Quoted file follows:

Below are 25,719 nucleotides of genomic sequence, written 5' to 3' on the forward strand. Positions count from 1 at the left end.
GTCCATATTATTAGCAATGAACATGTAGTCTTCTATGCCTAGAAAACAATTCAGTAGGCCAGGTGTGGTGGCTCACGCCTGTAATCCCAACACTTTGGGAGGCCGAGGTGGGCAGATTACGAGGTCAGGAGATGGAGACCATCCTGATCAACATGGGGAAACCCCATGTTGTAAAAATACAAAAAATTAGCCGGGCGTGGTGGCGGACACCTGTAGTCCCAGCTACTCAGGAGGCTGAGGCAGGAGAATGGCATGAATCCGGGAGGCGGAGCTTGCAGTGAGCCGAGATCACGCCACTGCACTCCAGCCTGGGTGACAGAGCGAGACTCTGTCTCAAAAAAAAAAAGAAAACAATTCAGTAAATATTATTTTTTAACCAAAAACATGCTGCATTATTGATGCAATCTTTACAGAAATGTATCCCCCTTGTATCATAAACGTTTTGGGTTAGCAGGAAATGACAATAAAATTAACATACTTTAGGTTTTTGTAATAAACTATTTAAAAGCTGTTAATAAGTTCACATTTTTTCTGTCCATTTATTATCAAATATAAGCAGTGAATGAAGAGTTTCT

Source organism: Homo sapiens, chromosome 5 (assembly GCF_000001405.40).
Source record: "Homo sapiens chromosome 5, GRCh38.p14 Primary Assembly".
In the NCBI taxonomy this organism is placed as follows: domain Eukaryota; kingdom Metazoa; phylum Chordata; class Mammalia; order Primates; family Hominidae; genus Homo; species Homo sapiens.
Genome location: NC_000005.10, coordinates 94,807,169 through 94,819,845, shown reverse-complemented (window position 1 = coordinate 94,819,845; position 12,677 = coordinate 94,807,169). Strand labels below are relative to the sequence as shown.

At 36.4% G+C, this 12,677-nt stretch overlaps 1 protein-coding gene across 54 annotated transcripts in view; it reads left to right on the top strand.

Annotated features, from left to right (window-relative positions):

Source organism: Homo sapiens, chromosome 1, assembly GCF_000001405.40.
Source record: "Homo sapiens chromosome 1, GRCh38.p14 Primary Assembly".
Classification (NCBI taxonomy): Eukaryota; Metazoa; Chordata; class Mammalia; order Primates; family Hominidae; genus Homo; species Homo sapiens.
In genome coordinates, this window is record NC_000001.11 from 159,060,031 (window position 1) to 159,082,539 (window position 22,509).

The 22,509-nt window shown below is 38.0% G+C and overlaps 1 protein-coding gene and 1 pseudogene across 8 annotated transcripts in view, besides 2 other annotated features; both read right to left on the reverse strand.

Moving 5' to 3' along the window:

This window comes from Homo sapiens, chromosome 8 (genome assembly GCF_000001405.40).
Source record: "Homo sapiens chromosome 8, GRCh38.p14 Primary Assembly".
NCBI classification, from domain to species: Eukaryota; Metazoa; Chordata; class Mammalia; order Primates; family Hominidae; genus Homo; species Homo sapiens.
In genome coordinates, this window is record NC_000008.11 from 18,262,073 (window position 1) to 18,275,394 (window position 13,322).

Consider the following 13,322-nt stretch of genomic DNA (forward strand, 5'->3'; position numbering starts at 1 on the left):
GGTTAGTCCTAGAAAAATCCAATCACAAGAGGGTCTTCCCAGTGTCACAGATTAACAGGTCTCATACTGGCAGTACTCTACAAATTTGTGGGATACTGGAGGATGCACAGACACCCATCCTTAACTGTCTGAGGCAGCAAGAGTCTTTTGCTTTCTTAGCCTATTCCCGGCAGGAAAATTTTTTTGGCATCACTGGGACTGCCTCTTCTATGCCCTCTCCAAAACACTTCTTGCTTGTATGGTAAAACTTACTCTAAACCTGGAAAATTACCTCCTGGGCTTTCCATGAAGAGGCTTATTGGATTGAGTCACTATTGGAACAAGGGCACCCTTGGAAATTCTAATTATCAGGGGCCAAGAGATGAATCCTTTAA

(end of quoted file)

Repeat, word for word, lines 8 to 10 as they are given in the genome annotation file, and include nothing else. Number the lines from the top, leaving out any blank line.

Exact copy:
Annotated features, from left to right (window-relative positions):

Source organism: Homo sapiens, chromosome 1, assembly GCF_000001405.40.
Source record: "Homo sapiens chromosome 1, GRCh38.p14 Primary Assembly".